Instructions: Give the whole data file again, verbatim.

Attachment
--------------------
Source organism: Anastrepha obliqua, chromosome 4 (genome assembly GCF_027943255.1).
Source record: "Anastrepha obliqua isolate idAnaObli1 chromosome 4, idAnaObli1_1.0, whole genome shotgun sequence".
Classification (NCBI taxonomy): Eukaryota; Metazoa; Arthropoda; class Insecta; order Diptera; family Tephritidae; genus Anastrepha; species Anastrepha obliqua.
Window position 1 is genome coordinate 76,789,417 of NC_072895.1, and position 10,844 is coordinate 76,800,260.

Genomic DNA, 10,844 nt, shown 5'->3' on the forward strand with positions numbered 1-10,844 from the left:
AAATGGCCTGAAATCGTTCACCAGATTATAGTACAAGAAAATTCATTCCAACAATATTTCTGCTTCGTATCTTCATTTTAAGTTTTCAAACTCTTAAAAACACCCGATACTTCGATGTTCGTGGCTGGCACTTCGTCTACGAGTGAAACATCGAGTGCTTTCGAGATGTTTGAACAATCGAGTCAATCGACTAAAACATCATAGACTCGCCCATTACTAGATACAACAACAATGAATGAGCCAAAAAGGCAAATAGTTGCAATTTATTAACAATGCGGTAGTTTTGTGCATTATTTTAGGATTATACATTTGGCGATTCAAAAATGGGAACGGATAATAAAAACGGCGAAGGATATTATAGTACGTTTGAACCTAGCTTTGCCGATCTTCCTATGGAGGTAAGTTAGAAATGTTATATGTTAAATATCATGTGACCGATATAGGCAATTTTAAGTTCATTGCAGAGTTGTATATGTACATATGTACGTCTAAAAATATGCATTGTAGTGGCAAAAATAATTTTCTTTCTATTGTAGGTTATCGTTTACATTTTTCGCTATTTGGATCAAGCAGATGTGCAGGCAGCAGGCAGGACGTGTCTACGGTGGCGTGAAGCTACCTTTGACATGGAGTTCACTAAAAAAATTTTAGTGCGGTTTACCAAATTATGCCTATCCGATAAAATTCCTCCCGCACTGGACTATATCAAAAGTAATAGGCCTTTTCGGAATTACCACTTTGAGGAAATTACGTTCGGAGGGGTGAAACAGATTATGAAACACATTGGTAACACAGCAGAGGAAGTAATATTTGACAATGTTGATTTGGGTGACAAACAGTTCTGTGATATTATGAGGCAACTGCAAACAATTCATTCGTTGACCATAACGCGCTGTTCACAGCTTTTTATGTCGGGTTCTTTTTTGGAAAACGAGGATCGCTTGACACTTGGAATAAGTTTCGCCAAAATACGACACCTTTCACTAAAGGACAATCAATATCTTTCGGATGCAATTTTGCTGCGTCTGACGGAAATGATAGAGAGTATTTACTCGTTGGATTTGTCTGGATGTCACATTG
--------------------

Source organism: Anastrepha obliqua, chromosome 4 (genome assembly GCF_027943255.1).
Source record: "Anastrepha obliqua isolate idAnaObli1 chromosome 4, idAnaObli1_1.0, whole genome shotgun sequence".
Classification (NCBI taxonomy): Eukaryota; Metazoa; Arthropoda; class Insecta; order Diptera; family Tephritidae; genus Anastrepha; species Anastrepha obliqua.
Window position 1 is genome coordinate 76,789,417 of NC_072895.1, and position 10,844 is coordinate 76,800,260.

Genomic DNA, 10,844 nt, shown 5'->3' on the forward strand with positions numbered 1-10,844 from the left:
AAATGGCCTGAAATCGTTCACCAGATTATAGTACAAGAAAATTCATTCCAACAATATTTCTGCTTCGTATCTTCATTTTAAGTTTTCAAACTCTTAAAAACACCCGATACTTCGATGTTCGTGGCTGGCACTTCGTCTACGAGTGAAACATCGAGTGCTTTCGAGATGTTTGAACAATCGAGTCAATCGACTAAAACATCATAGACTCGCCCATTACTAGATACAACAACAATGAATGAGCCAAAAAGGCAAATAGTTGCAATTTATTAACAATGCGGTAGTTTTGTGCATTATTTTAGGATTATACATTTGGCGATTCAAAAATGGGAACGGATAATAAAAACGGCGAAGGATATTATAGTACGTTTGAACCTAGCTTTGCCGATCTTCCTATGGAGGTAAGTTAGAAATGTTATATGTTAAATATCATGTGACCGATATAGGCAATTTTAAGTTCATTGCAGAGTTGTATATGTACATATGTACGTCTAAAAATATGCATTGTAGTGGCAAAAATAATTTTCTTTCTATTGTAGGTTATCGTTTACATTTTTCGCTATTTGGATCAAGCAGATGTGCAGGCAGCAGGCAGGACGTGTCTACGGTGGCGTGAAGCTACCTTTGACATGGAGTTCACTAAAAAAATTTTAGTGCGGTTTACCAAATTATGCCTATCCGATAAAATTCCTCCCGCACTGGACTATATCAAAAGTAATAGGCCTTTTCGGAATTACCACTTTGAGGAAATTACGTTCGGAGGGGTGAAACAGATTATGAAACACATTGGTAACACAGCAGAGGAAGTAATATTTGACAATGTTGATTTGGGTGACAAACAGTTCTGTGATATTATGAGGCAACTGCAAACAATTCATTCGTTGACCATAACGCGCTGTTCACAGCTTTTTATGTCGGGTTCTTTTTTGGAAAACGAGGATCGCTTGACACTTGGAATAAGTTTCGCCAAAATACGACACCTTTCACTAAAGGACAATCAATATCTTTCGGATGCAATTTTGCTGCGTCTGACGGAAATGATAGAGAGTATTTACTCGTTGGATTTGTCTGGATGTCACATTG